I explained that I wanted another woman, a mom, who understood my situation.  Initially my pastor said he didn’t know anyone.  He then called the next day to say he remembered a woman who told of a cousin that opened a private recovery center.  I got on the computer and opened the link to the center and was flooded with emotion.  I knew in an instant I would be going there but wondered how I could ever leave my family to receive treatment.  Many thoughts came into my mind.  What will I tell our three children?  Who will watch them?  What will I tell my friends, and what will they say?

God orchestrated it beautifully.

My husband remembered he had a project at work that would consume the better part of two weeks and the children were enrolled in a kid’s camp.  With the family cared for, I went to the private recovery center run by a couple who themselves had more than 20 years of sobriety.  They said God had called them to open their home to women in need of recovery.  I joined six other women there whose stories were all similar to mine.  Electronics were not permitted. I did not see my children for 15 days, and I saw my husband only once per week.  I found it to be a spiritual experience.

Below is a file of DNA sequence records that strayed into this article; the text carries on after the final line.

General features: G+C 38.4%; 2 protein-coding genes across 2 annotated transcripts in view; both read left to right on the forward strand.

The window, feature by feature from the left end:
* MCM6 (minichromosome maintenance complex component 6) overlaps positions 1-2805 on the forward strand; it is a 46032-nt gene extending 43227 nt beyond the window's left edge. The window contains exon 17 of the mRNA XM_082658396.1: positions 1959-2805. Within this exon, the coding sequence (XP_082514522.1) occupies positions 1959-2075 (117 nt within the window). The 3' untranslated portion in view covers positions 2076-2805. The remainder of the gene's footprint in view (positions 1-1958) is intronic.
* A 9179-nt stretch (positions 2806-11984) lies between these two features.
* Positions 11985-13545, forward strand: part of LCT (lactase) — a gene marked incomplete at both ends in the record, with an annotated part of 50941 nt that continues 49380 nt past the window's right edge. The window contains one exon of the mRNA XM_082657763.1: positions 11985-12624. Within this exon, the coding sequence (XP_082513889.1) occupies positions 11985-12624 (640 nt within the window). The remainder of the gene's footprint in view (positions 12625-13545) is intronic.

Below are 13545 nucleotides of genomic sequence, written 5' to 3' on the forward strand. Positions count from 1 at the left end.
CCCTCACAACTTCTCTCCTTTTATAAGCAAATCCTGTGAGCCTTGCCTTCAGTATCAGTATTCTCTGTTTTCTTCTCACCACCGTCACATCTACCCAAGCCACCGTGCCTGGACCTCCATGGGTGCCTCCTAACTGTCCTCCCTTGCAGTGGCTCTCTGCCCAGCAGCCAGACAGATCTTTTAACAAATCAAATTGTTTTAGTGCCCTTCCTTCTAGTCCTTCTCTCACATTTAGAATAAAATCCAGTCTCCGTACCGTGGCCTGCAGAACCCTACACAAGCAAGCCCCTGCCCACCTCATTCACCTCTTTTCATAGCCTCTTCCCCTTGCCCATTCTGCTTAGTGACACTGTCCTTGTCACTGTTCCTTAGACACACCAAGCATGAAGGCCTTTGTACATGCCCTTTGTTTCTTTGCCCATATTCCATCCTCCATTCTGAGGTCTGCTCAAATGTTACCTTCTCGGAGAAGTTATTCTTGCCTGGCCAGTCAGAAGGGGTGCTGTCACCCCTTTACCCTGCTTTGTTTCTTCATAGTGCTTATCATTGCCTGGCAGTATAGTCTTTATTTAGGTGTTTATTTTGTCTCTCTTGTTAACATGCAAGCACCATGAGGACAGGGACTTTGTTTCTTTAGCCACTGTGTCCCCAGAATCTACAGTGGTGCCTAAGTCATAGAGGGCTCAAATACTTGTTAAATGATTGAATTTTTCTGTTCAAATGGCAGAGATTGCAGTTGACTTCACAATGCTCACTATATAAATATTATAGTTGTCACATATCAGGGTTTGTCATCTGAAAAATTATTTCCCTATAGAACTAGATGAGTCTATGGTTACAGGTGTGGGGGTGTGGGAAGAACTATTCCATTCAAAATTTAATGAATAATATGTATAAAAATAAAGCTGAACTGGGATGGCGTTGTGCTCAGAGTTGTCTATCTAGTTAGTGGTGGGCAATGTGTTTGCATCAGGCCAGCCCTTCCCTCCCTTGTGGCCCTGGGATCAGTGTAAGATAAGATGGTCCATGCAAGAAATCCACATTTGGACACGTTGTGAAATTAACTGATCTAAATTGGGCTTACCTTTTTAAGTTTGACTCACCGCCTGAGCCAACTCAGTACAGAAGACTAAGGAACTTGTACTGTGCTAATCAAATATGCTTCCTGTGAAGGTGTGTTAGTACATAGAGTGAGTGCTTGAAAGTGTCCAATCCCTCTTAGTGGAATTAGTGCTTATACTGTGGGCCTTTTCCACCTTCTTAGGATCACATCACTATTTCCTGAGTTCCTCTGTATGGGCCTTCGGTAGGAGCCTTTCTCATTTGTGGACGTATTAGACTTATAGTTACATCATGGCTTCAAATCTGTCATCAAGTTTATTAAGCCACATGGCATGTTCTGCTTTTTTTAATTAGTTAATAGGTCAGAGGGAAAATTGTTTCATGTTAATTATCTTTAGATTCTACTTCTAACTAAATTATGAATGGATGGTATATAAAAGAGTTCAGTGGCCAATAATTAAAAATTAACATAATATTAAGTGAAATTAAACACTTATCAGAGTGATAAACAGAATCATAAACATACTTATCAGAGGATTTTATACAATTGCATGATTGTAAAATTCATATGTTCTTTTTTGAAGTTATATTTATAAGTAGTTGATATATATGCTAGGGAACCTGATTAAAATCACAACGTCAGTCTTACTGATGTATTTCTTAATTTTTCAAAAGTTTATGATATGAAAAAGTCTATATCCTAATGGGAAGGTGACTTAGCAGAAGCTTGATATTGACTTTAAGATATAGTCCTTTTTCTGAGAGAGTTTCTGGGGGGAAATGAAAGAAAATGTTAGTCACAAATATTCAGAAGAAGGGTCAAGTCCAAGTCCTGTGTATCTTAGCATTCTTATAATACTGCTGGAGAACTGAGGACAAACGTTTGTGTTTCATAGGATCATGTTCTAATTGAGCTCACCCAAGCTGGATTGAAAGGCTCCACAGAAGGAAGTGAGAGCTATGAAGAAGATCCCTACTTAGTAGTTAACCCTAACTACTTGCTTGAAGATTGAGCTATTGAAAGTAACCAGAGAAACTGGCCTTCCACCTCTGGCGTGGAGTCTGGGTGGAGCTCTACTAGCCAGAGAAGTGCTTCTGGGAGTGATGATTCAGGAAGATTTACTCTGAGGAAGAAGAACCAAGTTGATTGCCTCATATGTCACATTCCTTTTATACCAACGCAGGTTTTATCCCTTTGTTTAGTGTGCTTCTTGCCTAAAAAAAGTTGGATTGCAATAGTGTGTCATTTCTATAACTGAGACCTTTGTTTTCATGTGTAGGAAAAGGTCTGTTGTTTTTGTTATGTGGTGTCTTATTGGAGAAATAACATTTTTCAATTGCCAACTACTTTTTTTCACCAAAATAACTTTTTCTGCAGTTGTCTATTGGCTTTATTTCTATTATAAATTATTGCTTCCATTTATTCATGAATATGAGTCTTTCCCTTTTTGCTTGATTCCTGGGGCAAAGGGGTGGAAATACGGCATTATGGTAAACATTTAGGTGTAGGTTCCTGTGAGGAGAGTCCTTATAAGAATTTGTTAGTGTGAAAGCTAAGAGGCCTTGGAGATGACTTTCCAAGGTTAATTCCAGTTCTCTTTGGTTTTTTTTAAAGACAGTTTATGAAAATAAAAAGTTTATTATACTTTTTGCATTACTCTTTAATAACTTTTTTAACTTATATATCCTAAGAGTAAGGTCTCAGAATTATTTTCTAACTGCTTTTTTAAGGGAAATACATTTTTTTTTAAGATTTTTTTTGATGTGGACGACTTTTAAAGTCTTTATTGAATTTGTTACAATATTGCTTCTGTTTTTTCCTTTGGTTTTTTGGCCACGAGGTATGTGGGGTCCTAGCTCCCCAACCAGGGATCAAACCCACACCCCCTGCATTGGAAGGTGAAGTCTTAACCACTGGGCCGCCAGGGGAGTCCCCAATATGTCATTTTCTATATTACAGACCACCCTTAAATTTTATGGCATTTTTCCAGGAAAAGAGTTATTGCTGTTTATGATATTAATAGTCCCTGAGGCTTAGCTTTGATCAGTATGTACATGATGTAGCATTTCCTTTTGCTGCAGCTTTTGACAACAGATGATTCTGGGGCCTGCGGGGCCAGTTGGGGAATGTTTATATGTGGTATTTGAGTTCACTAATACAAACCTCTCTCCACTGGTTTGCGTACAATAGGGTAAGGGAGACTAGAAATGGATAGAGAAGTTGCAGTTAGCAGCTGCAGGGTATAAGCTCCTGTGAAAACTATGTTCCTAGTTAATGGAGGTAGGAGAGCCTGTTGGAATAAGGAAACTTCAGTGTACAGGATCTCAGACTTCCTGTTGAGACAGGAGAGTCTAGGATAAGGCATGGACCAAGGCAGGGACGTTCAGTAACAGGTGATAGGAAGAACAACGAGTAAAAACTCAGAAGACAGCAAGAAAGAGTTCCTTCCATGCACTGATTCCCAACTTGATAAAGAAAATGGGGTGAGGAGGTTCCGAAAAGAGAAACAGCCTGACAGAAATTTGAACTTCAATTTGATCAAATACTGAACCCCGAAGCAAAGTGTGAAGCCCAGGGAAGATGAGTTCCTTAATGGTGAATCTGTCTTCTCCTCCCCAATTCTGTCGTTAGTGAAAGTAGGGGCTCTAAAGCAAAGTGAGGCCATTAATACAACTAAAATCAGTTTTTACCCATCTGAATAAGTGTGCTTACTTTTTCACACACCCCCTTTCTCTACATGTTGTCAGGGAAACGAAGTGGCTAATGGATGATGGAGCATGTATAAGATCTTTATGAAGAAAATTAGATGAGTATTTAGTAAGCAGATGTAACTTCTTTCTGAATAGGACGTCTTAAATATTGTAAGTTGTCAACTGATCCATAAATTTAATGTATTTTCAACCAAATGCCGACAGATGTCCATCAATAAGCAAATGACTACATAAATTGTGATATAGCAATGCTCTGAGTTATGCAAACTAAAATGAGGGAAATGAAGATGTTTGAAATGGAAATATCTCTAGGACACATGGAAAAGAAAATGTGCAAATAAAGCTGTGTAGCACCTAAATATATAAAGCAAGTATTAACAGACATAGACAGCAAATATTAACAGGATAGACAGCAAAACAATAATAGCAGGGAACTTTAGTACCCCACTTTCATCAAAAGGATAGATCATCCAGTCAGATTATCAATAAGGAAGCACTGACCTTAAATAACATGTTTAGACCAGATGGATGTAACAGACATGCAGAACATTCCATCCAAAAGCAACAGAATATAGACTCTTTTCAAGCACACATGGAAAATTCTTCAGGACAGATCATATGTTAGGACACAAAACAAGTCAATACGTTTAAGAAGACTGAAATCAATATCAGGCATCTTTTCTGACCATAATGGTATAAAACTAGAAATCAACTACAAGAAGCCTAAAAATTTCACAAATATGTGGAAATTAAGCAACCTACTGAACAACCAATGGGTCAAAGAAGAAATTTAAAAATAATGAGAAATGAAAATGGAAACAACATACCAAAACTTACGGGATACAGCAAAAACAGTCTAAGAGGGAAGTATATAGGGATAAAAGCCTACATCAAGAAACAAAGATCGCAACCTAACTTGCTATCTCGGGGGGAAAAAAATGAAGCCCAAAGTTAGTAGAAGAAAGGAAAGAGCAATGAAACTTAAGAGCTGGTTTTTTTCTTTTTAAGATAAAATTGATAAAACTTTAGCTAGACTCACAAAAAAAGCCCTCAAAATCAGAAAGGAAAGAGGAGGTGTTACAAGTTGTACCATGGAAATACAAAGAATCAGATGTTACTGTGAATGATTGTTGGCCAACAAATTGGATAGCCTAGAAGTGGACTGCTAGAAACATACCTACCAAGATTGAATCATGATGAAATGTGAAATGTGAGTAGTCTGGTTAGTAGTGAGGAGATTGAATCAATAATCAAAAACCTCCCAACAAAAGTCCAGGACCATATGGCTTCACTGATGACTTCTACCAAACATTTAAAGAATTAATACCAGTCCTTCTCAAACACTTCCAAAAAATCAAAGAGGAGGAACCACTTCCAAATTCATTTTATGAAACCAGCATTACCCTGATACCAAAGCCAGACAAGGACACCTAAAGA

I spent hours meeting God for the first time. 

I had always known and believed in Him but didn’t have an intimate relationship with Him until eight months ago.  I was learning about myself and in the process began a journey of faith and dependence upon God unlike anything I’d ever known.   Since I’ve been sober, I have given testimony at church and God has led several other women to sobriety through my story.